23.10.19 – The night before – ISM

Last night was Battle of the Bands – a splendid evening’s entertainment and celebration of music featuring bands from St. Hilda’s, Gateacre, St. Nicholas, Chameleon Chords and St. Julie’s! Special thanks to Mr Quinn for having the vision and drive to make it all happen.

We were treated to a wide range of musical performances with some lovely harmony singing, great instrument playing and quirky arrangements. Our St. Julie’s musicians were fab – with largely Year 9 students performing way beyond what anyone could reasonably expect from 13-14 year olds.

Being in a band is a great thing. It’s intense at times. It needs to be for without passion for the music and who you’re making the music with, no band can survive for long. Before you get to the performance, there are hours and hours of practice as an individual and as a band. You have to listen to what’s going on around you. You have to compromise and accommodate and put the good of the band and overall sound above your own wish to stand out. You have to deal with difficulties – both practical and emotional! The practical difficulties of carrying stuff, setting up amps and even getting the right equipment can be disincentives. Musical instruments and PA gear is expensive and sacrifices have to be made. All in all, lessons learned in a band are good ones for life!

I remember getting my first guitar – it cost 14 guineas (that’s £14.70) from a shop called Hessy’s in Liverpool for my birthday and Christmas in 1970. I’ve still got this battered old nylon string guitar and still use it at home. I’ve had quite a few since but my Dad established a valuable routine for when I wanted more guitars or amps or gear. He said that if I saved half of it, he would put the other half to it. It meant that I had to commit to something and that encouraged me to prioritise. A good lesson for life, so thanks, Dad!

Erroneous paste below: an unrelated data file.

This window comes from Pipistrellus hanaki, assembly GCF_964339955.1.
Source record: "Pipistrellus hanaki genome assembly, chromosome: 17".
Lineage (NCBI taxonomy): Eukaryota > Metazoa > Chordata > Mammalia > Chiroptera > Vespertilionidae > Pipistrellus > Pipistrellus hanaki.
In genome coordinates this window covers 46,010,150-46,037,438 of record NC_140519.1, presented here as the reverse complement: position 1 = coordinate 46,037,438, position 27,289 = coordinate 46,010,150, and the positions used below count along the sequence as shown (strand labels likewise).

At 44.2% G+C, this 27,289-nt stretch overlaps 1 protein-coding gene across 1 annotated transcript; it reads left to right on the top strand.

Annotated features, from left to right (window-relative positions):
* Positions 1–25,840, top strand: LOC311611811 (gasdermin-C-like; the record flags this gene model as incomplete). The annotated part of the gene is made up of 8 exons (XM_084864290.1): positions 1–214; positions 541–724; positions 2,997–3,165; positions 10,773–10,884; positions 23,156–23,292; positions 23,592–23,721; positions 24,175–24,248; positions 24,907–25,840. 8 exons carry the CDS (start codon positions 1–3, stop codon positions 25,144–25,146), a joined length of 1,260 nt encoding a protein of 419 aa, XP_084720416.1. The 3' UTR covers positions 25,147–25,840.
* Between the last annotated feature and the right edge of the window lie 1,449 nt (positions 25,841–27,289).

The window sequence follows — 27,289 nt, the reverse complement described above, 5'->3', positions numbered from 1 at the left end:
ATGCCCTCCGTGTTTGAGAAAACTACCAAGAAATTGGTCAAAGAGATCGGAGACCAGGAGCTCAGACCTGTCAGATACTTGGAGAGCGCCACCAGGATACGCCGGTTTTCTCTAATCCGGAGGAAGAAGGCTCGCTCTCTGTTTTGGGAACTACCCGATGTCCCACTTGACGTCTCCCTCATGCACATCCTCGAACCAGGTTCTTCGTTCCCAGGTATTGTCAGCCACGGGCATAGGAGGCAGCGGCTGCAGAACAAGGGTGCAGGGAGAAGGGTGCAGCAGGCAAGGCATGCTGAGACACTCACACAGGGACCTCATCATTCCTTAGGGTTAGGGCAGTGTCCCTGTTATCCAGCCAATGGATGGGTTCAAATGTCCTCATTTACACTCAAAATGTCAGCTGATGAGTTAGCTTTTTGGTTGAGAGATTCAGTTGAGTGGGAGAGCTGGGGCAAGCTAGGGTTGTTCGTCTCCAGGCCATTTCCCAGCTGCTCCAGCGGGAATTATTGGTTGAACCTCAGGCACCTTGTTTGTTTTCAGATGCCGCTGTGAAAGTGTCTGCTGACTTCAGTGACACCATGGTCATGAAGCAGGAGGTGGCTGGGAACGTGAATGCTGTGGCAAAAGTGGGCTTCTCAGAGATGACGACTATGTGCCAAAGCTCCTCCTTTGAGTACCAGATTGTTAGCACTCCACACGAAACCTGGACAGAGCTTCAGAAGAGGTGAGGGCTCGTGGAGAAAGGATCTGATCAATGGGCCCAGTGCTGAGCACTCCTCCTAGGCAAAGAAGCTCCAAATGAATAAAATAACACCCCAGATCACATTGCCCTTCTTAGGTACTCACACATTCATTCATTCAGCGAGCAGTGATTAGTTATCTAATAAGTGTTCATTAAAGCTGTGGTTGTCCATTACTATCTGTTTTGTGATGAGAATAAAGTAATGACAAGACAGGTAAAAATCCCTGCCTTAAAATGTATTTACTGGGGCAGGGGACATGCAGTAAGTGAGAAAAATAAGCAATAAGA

The anchor outside the International Slavery Museum

I’m writing this early morning on Wednesday and am heading off with the Humanities Department to the International Slavery Museum with some Y8 students this morning. The staff had a preliminary visit last night after school and I think it’s going to be great. Some of the displays really make you shudder at human beings’ capacity for inhumanity and makes you question to what extent we still live out stereotypes. Anyway, I’ll try to report back on the trip later.

Back in school now after our adventures getting to and from the International Slavery Museum. I must say the Y8 students were terrific on the journeys (especially Group 1). One of the aspects of the museum I felt was most moving was the range of quotes on display which really challenged viewers to reflect on their own attitudes.

We do need to remember slavery and its lasting effects on all of humanity. We also need to remember that it’s still happening today as mentioned on the calendar for 18th October – Anti-Slavery Day. Here’s the prayer (0:45) for that day:

There is a very disturbing reminder today that some people still seek to exploit others in the breaking news that 39 people have been found dead in a lorry in Essex. The lorry, which is believed to have come from Bulgaria, is being reported as one that has been used to traffic people. There is still a slave trade!